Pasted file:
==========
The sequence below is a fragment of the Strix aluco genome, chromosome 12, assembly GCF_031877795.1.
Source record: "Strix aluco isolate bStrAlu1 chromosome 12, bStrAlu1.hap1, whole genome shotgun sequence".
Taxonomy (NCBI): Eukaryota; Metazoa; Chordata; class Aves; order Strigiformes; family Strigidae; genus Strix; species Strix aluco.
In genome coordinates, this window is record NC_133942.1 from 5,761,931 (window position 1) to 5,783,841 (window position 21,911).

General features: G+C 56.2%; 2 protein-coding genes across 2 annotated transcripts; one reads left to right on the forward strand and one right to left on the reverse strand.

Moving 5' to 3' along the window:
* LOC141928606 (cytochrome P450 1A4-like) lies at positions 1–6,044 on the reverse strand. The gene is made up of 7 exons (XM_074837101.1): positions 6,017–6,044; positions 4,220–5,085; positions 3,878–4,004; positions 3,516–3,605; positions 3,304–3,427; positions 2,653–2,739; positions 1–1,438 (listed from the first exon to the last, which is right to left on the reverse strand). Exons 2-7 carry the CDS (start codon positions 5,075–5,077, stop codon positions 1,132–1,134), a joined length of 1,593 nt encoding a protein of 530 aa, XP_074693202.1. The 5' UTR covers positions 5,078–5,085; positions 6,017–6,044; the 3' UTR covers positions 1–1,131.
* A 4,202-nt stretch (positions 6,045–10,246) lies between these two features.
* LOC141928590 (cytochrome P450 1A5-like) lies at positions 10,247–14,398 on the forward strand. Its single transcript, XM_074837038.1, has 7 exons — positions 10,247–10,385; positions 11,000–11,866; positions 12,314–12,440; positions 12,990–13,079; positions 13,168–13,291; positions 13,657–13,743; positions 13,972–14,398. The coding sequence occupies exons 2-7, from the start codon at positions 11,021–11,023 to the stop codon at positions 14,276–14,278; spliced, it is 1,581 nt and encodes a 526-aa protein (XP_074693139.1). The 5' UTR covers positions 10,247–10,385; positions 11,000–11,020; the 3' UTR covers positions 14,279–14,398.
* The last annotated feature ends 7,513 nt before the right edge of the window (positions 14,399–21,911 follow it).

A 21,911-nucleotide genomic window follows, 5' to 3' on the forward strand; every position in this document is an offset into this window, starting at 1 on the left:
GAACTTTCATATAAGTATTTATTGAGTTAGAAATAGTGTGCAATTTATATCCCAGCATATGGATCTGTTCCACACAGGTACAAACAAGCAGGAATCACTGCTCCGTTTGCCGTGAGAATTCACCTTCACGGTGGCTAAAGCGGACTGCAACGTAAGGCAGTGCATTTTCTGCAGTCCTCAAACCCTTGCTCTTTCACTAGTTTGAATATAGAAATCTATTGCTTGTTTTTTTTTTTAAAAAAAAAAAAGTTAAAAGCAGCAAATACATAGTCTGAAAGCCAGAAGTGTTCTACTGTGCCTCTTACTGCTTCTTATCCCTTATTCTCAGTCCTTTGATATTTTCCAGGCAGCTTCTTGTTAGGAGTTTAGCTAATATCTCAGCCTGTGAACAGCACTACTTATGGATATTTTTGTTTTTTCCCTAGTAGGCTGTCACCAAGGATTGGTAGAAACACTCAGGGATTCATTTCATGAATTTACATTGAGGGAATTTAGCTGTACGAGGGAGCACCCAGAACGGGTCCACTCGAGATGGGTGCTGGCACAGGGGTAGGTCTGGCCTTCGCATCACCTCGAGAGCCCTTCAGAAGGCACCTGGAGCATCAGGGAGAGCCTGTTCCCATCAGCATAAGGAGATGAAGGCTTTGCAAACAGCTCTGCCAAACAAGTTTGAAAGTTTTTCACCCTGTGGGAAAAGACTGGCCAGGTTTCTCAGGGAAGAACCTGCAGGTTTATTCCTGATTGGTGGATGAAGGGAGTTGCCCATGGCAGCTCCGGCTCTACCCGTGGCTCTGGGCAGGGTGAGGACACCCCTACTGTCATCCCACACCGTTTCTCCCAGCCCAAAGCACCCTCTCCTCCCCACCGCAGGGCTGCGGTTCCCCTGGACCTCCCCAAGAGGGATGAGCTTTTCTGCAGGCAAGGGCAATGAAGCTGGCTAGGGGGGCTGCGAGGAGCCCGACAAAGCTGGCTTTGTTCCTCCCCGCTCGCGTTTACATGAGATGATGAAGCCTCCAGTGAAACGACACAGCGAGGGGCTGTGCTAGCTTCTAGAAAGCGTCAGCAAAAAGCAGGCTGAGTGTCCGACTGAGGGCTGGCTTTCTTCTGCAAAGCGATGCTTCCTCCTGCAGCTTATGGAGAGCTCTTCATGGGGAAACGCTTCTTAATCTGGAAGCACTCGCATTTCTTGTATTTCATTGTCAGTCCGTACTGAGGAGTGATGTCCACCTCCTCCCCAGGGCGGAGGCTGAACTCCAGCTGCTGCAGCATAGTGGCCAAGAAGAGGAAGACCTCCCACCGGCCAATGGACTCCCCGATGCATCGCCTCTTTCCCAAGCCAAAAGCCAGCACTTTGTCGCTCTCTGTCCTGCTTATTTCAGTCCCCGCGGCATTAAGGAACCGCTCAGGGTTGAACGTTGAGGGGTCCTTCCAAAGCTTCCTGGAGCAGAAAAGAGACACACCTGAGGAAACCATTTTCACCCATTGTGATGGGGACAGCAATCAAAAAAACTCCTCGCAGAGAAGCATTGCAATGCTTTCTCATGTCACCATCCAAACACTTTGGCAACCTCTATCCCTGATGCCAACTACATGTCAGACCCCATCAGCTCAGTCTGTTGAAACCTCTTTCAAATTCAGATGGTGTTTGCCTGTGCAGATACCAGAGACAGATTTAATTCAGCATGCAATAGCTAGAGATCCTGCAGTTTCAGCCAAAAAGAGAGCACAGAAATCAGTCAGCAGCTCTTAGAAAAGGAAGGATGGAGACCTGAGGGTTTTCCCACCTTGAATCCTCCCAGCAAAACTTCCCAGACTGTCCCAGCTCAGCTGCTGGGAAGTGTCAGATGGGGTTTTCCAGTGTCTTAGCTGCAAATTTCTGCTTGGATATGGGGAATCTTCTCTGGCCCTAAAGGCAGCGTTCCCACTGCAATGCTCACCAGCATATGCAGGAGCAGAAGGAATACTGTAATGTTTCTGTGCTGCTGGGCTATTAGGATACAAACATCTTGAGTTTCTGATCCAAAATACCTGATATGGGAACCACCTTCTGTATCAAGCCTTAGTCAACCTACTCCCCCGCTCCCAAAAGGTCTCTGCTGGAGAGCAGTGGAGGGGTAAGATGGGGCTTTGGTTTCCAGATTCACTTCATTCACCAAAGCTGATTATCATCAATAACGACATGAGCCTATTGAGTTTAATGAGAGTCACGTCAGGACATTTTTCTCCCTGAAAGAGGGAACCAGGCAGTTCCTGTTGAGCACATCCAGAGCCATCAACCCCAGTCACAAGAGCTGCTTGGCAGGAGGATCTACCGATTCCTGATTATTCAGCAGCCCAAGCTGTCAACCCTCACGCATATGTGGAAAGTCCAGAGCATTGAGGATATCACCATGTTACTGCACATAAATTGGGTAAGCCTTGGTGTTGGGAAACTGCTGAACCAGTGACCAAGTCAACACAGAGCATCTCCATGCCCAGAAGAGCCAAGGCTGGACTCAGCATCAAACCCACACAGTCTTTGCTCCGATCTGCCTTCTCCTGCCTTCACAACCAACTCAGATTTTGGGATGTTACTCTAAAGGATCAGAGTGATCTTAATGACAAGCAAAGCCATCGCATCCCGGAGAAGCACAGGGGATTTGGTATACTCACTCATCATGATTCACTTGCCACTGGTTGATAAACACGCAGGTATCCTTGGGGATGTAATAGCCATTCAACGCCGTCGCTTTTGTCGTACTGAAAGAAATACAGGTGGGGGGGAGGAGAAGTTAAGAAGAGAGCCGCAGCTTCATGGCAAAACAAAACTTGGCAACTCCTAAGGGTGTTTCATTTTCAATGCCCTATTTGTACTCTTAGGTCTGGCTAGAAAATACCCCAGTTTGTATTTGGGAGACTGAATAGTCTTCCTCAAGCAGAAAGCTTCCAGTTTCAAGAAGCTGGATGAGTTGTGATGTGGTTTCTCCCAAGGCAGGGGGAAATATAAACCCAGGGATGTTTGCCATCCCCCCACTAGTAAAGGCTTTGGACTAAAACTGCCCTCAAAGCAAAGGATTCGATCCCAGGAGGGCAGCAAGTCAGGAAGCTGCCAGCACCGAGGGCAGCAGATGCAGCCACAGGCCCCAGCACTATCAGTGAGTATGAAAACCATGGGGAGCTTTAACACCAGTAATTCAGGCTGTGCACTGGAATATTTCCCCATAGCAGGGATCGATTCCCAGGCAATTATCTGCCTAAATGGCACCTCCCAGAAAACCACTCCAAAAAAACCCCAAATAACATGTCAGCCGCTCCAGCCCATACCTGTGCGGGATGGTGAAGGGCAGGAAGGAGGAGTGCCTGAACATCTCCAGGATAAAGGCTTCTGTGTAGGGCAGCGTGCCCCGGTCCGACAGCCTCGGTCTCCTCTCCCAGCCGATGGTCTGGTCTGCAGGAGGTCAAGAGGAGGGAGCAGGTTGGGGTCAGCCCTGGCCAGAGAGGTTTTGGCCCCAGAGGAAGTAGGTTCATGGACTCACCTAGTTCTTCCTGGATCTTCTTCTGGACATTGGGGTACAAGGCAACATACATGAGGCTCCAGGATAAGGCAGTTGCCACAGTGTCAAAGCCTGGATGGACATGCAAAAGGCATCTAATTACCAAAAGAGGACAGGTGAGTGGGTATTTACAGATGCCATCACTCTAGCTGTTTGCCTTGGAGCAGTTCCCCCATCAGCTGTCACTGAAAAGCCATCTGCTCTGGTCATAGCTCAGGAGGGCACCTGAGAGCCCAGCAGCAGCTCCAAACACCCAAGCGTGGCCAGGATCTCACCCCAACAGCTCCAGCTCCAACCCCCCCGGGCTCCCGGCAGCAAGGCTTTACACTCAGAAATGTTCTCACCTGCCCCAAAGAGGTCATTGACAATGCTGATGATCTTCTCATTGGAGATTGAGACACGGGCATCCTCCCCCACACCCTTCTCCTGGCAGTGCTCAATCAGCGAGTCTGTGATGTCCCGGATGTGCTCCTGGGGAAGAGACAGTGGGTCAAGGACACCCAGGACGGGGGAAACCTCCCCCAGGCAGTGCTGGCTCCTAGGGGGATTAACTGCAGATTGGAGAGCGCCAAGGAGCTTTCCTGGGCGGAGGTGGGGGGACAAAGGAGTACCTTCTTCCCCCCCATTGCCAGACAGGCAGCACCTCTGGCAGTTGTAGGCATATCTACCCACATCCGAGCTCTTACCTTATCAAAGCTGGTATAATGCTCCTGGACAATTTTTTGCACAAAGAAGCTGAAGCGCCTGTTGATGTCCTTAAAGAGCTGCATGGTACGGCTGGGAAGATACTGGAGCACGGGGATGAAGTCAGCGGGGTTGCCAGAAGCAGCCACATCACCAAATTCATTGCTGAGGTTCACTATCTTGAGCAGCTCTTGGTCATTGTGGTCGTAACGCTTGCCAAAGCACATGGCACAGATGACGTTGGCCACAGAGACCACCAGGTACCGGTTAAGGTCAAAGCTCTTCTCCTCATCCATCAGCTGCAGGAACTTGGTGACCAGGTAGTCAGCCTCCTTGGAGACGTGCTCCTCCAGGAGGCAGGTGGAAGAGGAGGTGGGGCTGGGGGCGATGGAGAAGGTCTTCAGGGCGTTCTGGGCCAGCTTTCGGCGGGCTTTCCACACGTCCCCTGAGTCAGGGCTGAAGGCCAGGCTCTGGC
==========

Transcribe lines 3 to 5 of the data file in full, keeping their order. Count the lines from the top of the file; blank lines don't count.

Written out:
Taxonomy (NCBI): Eukaryota; Metazoa; Chordata; class Aves; order Strigiformes; family Strigidae; genus Strix; species Strix aluco.
In genome coordinates, this window is record NC_133942.1 from 5,761,931 (window position 1) to 5,783,841 (window position 21,911).

General features: G+C 56.2%; 2 protein-coding genes across 2 annotated transcripts; one reads left to right on the forward strand and one right to left on the reverse strand.